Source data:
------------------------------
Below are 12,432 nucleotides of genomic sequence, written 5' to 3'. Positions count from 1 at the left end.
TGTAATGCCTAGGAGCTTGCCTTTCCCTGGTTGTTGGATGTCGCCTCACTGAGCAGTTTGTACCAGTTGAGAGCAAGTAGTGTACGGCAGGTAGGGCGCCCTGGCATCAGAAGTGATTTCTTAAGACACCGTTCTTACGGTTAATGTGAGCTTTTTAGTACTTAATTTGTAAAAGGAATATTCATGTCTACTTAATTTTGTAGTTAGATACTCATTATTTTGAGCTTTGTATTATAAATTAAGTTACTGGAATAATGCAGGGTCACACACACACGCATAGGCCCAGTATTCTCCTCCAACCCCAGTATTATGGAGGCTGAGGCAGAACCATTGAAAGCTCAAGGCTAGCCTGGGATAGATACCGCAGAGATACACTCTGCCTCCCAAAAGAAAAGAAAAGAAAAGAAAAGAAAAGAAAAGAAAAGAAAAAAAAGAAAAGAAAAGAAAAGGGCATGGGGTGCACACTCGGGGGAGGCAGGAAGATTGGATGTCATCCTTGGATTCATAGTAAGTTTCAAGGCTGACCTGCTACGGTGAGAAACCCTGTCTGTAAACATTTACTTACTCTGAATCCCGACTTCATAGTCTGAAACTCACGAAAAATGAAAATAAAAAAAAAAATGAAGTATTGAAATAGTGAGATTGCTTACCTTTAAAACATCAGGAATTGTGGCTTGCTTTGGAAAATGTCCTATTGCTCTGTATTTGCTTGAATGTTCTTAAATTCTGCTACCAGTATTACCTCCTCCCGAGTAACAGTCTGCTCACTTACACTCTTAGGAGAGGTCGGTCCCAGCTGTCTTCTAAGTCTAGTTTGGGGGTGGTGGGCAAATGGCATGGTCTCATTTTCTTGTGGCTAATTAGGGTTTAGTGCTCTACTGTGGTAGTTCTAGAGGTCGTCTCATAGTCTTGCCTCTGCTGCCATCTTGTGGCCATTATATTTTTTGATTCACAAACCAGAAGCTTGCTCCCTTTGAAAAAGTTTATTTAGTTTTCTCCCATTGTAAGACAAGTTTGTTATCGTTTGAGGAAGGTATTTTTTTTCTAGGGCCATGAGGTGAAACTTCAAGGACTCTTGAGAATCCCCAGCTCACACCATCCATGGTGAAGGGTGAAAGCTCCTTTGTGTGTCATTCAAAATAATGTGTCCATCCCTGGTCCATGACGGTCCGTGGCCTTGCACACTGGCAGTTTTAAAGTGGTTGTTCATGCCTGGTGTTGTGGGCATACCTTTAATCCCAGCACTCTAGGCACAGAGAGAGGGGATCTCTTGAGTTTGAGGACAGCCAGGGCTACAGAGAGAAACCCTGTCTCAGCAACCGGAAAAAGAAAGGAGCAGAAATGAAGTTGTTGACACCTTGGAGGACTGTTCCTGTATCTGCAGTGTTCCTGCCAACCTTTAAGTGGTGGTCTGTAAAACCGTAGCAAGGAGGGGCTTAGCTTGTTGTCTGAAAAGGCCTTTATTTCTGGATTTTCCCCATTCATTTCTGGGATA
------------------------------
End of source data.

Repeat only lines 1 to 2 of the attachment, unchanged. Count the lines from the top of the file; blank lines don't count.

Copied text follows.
Below are 12,432 nucleotides of genomic sequence, written 5' to 3'. Positions count from 1 at the left end.
TGTAATGCCTAGGAGCTTGCCTTTCCCTGGTTGTTGGATGTCGCCTCACTGAGCAGTTTGTACCAGTTGAGAGCAAGTAGTGTACGGCAGGTAGGGCGCCCTGGCATCAGAAGTGATTTCTTAAGACACCGTTCTTACGGTTAATGTGAGCTTTTTAGTACTTAATTTGTAAAAGGAATATTCATGTCTACTTAATTTTGTAGTTAGATACTCATTATTTTGAGCTTTGTATTATAAATTAAGTTACTGGAATAATGCAGGGTCACACACACACGCATAGGCCCAGTATTCTCCTCCAACCCCAGTATTATGGAGGCTGAGGCAGAACCATTGAAAGCTCAAGGCTAGCCTGGGATAGATACCGCAGAGATACACTCTGCCTCCCAAAAGAAAAGAAAAGAAAAGAAAAGAAAAGAAAAGAAAAGAAAAAAAAGAAAAGAAAAGAAAAGGGCATGGGGTGCACACTCGGGGGAGGCAGGAAGATTGGATGTCATCCTTGGATTCATAGTAAGTTTCAAGGCTGACCTGCTACGGTGAGAAACCCTGTCTGTAAACATTTACTTACTCTGAATCCCGACTTCATAGTCTGAAACTCACGAAAAATGAAAATAAAAAAAAAAATGAAGTATTGAAATAGTGAGATTGCTTACCTTTAAAACATCAGGAATTGTGGCTTGCTTTGGAAAATGTCCTATTGCTCTGTATTTGCTTGAATGTTCTTAAATTCTGCTACCAGTATTACCTCCTCCCGAGTAACAGTCTGCTCACTTACACTCTTAGGAGAGGTCGGTCCCAGCTGTCTTCTAAGTCTAGTTTGGGGGTGGTGGGCAAATGGCATGGTCTCATTTTCTTGTGGCTAATTAGGGTTTAGTGCTCTACTGTGGTAGTTCTAGAGGTCGTCTCATAGTCTTGCCTCTGCTGCCATCTTGTGGCCATTATATTTTTTGATTCACAAACCAGAAGCTTGCTCCCTTTGAAAAAGTTTATTTAGTTTTCTCCCATTGTAAGACAAGTTTGTTATCGTTTGAGGAAGGTATTTTTTTTCTAGGGCCATGAGGTGAAACTTCAAGGACTCTTGAGAATCCCCAGCTCACACCATCCATGGTGAAGGGTGAAAGCTCCTTTGTGTGTCATTCAAAATAATGTGTCCATCCCTGGTCCATGACGGTCCGTGGCCTTGCACACTGGCAGTTTTAAAGTGGTTGTTCATGCCTGGTGTTGTGGGCATACCTTTAATCCCAGCACTCTAGGCACAGAGAGAGGGGATCTCTTGAGTTTGAGGACAGCCAGGGCTACAGAGAGAAACCCTGTCTCAGCAACCGGAAAAAGAAAGGAGCAGAAATGAAGTTGTTGACACCTTGGAGGACTGTTCCTGTATCTGCAGTGTTCCTGCCAACCTTTAAGTGGTGGTCTGTAAAACCGTAGCAAGGAGGGGCTTAGCTTGTTGTCTGAAAAGGCCTTTATTTCTGGATTTTCCCCATTCATTTCTGGGATA